It is interesting to me that Elijah is taken not in some suspenseful moment but simply as they are “walking along and talking together…”. Elijah had just nonchalantly yet miraculously parted the Jordan so they could cross, allowing them to continue to simply walk and talk. These ideas remind me of our faith journey. We too walk and talk through life alongside God. Much of the time life is routine or normal. Yet by walking close and talking consistently, we grow deep in our relationship with God. And we do have moments, times God parts the waters, allowing us to safely pass through. Some of the time we do not even know God has intervened. Other times, it is right there for us to see. At times God gives us these moments that awe and uplift us. These too build our relationship.

As I ponder my daily walk with God, blessed here and there with those “God moments”, I am humbled and awed. I simply say: thank you God!


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See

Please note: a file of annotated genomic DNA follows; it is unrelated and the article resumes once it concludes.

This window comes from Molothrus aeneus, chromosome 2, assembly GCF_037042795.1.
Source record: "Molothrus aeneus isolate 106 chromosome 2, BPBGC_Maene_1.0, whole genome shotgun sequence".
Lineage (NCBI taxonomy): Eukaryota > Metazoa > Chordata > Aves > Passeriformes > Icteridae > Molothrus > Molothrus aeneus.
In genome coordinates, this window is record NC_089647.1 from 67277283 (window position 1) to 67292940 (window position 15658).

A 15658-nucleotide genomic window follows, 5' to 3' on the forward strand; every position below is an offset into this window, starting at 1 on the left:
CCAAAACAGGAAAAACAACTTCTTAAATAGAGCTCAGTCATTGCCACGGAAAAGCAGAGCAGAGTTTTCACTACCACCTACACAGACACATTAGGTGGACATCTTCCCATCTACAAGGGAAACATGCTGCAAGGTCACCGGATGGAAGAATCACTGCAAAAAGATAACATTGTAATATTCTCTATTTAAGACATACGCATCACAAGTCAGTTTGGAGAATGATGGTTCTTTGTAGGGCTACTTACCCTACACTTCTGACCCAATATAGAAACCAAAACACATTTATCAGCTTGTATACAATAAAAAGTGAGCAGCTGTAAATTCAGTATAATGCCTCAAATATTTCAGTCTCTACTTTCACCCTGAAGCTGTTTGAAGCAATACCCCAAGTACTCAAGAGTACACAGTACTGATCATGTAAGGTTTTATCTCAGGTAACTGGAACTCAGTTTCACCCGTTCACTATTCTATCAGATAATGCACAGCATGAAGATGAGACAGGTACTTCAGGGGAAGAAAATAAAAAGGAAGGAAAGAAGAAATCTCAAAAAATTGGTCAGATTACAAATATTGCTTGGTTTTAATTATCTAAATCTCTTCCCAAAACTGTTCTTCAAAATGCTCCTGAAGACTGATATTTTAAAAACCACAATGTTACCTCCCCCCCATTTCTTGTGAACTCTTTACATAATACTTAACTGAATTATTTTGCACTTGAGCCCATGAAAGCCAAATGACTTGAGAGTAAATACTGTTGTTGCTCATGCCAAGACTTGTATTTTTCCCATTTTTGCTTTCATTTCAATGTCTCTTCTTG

Reading: Psalm 17: 1-7 and 15

Verse 15: And I, in righteousness, will see your face.

The psalmist is confident that he will see God.  In his cry for an answer to his prayer there is evidence of a relationship that has been established that leads him to really believe that God will answer.  In a similar way, the psalmist believes that the faithful life he has led will allow him to see God.  In verse fifteen he writes, “And I, in righteousness, will see your face”.

As we live out our lives as Christians, we hope one day to see God face to face as well.  This influences how we live our daily lives.  We seek to be righteous in our living, but we are not always as holy and righteous as we would like to be.  This is one of the reasons that God sent Jesus.  Ultimately, Jesus came to die for our sins.  He also came to be an example.  In Jesus, we see God in the flesh.  We see God’s love embodied in the life and ministry of Jesus.  As we read the Bible and allow it to become part of our living, we begin to see God face to face.